NEW YORK -- The NFL Players Association wants the league to remove the co-chairman of its committee on concussions because the union believes he is biased.
Dr. Ira Casson has criticized independent and league-sponsored studies linking NFL careers with heightened risk for dementia and cognitive decline, saying more research is needed.
"We've expressed some serious concern about his ability to continue in his role," NFLPA assistant executive director George Atallah said in a telephone interview Friday, "because of the historic comments that he's made with respect to discrediting independent research on the subject of concussions and the long-term impact of football on players."
The NFLPA's stance was first reported by The New York Times.
"Neither (union head) DeMaurice Smith nor anyone else at the NFLPA initiated a discussion about Dr. Casson with the commissioner," NFL spokesman Greg Aiello wrote in an e-mail to The Associated Press. "However, we have informed Mr. Smith of a number of steps we are considering relating to player health and safety, including the work and structure of our committee on brain injuries."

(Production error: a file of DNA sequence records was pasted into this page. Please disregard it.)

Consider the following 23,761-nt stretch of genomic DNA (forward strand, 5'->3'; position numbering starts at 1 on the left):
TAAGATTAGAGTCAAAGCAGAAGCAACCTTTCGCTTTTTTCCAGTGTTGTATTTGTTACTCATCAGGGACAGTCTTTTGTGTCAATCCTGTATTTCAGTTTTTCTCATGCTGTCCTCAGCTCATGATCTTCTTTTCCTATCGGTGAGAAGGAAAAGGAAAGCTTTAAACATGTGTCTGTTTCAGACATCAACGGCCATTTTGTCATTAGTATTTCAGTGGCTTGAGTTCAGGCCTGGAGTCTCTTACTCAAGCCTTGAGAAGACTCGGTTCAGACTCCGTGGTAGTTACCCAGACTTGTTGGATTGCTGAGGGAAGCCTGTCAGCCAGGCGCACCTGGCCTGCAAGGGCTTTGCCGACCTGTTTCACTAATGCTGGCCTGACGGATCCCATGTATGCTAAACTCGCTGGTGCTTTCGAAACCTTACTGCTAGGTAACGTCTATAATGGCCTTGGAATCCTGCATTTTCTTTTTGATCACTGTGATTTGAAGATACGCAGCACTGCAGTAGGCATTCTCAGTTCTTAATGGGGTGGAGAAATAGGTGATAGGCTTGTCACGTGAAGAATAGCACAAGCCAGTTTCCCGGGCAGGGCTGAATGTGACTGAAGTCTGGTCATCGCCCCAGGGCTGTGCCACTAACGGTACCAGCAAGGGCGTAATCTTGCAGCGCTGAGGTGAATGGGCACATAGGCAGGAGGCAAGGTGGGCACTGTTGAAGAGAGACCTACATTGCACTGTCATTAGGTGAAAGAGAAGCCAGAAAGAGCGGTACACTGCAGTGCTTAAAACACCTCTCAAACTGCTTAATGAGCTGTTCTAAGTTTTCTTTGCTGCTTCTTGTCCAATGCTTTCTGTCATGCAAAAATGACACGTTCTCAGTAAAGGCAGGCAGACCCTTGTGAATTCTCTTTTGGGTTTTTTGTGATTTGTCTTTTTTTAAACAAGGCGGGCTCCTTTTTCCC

Casson has served on the committee since it was formed in 1994 and became co-chairman in 2007. He has been conducting a study of retired players he said will provide reliable evidence on brain injuries in the sport.
According to The Times, that study has been criticized by several outside experts in epidemiology and dementia research who say the 120 test subjects are too few to find any substantial link between football and brain injuries and that Casson's role in conducting all neurological exams in the study is improper.
Atallah told the AP that the union was upset that Casson failed to appear at last month's congressional hearing about football head injuries. Some House members complained that day that Casson did not testify.
During the hearing, Rep. Linda Sanchez, a California Democrat, played a clip of a TV interview in which Casson denied evidence of a link between multiple head injuries in NFL players with brain disorders such as dementia and Alzheimer's. Sanchez said that reminded her of tobacco companies denying a link between smoking and disease.
Copyright 2009 by The Associated Press